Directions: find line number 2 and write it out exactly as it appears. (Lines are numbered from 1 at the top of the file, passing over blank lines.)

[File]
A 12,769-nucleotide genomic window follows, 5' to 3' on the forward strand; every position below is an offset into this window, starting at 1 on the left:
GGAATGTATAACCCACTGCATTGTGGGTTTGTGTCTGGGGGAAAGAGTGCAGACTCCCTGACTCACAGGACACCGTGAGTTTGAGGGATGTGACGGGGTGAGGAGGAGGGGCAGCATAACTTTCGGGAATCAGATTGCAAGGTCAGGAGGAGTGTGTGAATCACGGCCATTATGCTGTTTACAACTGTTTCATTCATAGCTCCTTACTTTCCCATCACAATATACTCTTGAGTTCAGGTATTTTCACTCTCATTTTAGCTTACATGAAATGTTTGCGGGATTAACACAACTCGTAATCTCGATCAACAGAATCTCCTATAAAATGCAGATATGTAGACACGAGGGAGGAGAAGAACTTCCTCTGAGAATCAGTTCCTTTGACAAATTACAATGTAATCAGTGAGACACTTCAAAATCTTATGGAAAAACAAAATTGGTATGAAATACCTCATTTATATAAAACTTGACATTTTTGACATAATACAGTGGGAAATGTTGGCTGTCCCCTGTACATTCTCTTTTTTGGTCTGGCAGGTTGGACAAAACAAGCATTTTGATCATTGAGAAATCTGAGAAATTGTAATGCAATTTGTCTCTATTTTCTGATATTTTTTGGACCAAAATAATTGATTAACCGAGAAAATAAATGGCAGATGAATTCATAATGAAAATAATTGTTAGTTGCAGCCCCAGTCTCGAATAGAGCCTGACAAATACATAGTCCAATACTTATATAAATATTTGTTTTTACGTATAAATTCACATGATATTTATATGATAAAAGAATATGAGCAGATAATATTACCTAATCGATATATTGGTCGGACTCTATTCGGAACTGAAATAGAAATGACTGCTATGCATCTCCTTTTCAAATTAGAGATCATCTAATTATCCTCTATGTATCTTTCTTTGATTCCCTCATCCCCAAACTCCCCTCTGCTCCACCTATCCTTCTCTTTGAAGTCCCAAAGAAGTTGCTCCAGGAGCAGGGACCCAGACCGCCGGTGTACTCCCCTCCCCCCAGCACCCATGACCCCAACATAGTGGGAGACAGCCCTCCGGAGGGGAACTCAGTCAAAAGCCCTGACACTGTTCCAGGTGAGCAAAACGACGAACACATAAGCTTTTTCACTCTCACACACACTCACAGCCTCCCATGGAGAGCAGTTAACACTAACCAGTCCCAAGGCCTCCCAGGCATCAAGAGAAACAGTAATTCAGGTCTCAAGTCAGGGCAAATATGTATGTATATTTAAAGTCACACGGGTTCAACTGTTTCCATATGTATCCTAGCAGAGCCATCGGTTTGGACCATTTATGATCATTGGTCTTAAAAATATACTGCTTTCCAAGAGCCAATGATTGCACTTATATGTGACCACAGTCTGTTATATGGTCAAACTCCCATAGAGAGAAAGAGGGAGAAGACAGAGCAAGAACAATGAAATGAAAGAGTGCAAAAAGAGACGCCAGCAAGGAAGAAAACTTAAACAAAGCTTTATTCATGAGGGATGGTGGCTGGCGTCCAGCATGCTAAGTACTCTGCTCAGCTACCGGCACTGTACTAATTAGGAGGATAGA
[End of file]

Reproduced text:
GGAATGTATAACCCACTGCATTGTGGGTTTGTGTCTGGGGGAAAGAGTGCAGACTCCCTGACTCACAGGACACCGTGAGTTTGAGGGATGTGACGGGGTGAGGAGGAGGGGCAGCATAACTTTCGGGAATCAGATTGCAAGGTCAGGAGGAGTGTGTGAATCACGGCCATTATGCTGTTTACAACTGTTTCATTCATAGCTCCTTACTTTCCCATCACAATATACTCTTGAGTTCAGGTATTTTCACTCTCATTTTAGCTTACATGAAATGTTTGCGGGATTAACACAACTCGTAATCTCGATCAACAGAATCTCCTATAAAATGCAGATATGTAGACACGAGGGAGGAGAAGAACTTCCTCTGAGAATCAGTTCCTTTGACAAATTACAATGTAATCAGTGAGACACTTCAAAATCTTATGGAAAAACAAAATTGGTATGAAATACCTCATTTATATAAAACTTGACATTTTTGACATAATACAGTGGGAAATGTTGGCTGTCCCCTGTACATTCTCTTTTTTGGTCTGGCAGGTTGGACAAAACAAGCATTTTGATCATTGAGAAATCTGAGAAATTGTAATGCAATTTGTCTCTATTTTCTGATATTTTTTGGACCAAAATAATTGATTAACCGAGAAAATAAATGGCAGATGAATTCATAATGAAAATAATTGTTAGTTGCAGCCCCAGTCTCGAATAGAGCCTGACAAATACATAGTCCAATACTTATATAAATATTTGTTTTTACGTATAAATTCACATGATATTTATATGATAAAAGAATATGAGCAGATAATATTACCTAATCGATATATTGGTCGGACTCTATTCGGAACTGAAATAGAAATGACTGCTATGCATCTCCTTTTCAAATTAGAGATCATCTAATTATCCTCTATGTATCTTTCTTTGATTCCCTCATCCCCAAACTCCCCTCTGCTCCACCTATCCTTCTCTTTGAAGTCCCAAAGAAGTTGCTCCAGGAGCAGGGACCCAGACCGCCGGTGTACTCCCCTCCCCCCAGCACCCATGACCCCAACATAGTGGGAGACAGCCCTCCGGAGGGGAACTCAGTCAAAAGCCCTGACACTGTTCCAGGTGAGCAAAACGACGAACACATAAGCTTTTTCACTCTCACACACACTCACAGCCTCCCATGGAGAGCAGTTAACACTAACCAGTCCCAAGGCCTCCCAGGCATCAAGAGAAACAGTAATTCAGGTCTCAAGTCAGGGCAAATATGTATGTATATTTAAAGTCACACGGGTTCAACTGTTTCCATATGTATCCTAGCAGAGCCATCGGTTTGGACCATTTATGATCATTGGTCTTAAAAATATACTGCTTTCCAAGAGCCAATGATTGCACTTATATGTGACCACAGTCTGTTATATGGTCAAACTCCCATAGAGAGAAAGAGGGAGAAGACAGAGCAAGAACAATGAAATGAAAGAGTGCAAAAAGAGACGCCAGCAAGGAAGAAAACTTAAACAAAGCTTTATTCATGAGGGATGGTGGCTGGCGTCCAGCATGCTAAGTACTCTGCTCAGCTACCGGCACTGTACTAATTAGGAGGATAGA